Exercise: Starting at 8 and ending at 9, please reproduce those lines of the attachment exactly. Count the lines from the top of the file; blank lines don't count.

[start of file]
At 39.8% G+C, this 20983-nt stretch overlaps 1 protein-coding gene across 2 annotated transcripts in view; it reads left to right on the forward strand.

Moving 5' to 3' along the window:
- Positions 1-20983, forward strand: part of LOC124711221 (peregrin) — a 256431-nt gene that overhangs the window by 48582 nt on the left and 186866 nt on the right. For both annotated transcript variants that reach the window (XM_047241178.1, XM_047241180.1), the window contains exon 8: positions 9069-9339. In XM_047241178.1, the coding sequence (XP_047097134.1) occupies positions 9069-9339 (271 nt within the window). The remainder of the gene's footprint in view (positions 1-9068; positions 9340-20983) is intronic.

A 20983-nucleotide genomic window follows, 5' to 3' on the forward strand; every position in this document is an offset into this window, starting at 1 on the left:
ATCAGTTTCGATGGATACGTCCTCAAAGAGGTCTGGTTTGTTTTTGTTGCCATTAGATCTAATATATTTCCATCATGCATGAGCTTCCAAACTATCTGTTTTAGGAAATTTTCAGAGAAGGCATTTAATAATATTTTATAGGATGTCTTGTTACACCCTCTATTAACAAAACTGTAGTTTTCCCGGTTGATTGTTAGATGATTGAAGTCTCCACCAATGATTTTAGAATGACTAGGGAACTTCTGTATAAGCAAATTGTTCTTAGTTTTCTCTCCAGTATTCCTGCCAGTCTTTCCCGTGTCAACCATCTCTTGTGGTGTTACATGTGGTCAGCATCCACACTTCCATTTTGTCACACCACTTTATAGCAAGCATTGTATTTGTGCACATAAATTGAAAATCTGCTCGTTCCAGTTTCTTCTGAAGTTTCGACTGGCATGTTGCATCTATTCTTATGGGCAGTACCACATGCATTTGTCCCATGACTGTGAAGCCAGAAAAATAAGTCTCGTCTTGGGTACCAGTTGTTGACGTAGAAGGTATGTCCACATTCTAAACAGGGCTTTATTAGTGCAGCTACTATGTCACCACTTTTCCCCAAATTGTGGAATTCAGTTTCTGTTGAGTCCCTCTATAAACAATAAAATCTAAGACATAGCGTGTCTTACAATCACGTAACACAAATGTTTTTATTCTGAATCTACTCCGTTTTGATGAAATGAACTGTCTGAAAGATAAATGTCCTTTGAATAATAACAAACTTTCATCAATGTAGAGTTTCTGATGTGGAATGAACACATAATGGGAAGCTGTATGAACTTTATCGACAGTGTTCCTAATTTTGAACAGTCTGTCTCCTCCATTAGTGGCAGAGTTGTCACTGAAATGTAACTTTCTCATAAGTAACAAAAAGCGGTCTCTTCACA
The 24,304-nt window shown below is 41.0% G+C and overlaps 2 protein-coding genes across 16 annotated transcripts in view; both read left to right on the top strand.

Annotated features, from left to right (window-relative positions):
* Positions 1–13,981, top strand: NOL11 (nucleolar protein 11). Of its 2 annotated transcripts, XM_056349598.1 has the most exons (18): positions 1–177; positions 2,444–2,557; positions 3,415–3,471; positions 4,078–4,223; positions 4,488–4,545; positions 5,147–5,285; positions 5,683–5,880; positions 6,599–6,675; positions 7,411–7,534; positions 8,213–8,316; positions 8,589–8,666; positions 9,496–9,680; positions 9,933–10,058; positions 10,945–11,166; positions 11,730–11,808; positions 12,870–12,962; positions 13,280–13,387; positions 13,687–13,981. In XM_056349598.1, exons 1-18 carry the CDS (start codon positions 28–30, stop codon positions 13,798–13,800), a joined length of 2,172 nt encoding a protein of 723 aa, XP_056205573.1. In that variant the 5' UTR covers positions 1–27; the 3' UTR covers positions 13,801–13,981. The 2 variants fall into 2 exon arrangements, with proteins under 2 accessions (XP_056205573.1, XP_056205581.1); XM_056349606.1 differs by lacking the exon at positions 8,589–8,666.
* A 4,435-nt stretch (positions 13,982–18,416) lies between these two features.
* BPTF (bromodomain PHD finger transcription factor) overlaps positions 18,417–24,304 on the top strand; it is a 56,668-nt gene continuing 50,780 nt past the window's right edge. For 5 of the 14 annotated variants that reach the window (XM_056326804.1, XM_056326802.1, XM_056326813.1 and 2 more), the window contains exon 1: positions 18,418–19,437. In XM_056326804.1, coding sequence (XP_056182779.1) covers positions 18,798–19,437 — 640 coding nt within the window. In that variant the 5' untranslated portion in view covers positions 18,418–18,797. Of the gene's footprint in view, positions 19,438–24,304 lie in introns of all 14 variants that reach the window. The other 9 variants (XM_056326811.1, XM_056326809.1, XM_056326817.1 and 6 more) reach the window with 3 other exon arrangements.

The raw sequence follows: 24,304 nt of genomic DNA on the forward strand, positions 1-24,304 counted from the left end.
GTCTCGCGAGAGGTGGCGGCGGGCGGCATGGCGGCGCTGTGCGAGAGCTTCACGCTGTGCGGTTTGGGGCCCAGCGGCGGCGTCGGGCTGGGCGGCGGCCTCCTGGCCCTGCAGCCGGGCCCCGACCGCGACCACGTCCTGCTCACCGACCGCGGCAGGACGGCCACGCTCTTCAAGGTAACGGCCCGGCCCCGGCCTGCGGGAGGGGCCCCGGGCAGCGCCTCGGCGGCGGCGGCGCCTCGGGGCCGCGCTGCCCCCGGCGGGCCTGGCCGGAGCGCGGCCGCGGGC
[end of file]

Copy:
* Positions 1–13,981, top strand: NOL11 (nucleolar protein 11). Of its 2 annotated transcripts, XM_056349598.1 has the most exons (18): positions 1–177; positions 2,444–2,557; positions 3,415–3,471; positions 4,078–4,223; positions 4,488–4,545; positions 5,147–5,285; positions 5,683–5,880; positions 6,599–6,675; positions 7,411–7,534; positions 8,213–8,316; positions 8,589–8,666; positions 9,496–9,680; positions 9,933–10,058; positions 10,945–11,166; positions 11,730–11,808; positions 12,870–12,962; positions 13,280–13,387; positions 13,687–13,981. In XM_056349598.1, exons 1-18 carry the CDS (start codon positions 28–30, stop codon positions 13,798–13,800), a joined length of 2,172 nt encoding a protein of 723 aa, XP_056205573.1. In that variant the 5' UTR covers positions 1–27; the 3' UTR covers positions 13,801–13,981. The 2 variants fall into 2 exon arrangements, with proteins under 2 accessions (XP_056205573.1, XP_056205581.1); XM_056349606.1 differs by lacking the exon at positions 8,589–8,666.
* A 4,435-nt stretch (positions 13,982–18,416) lies between these two features.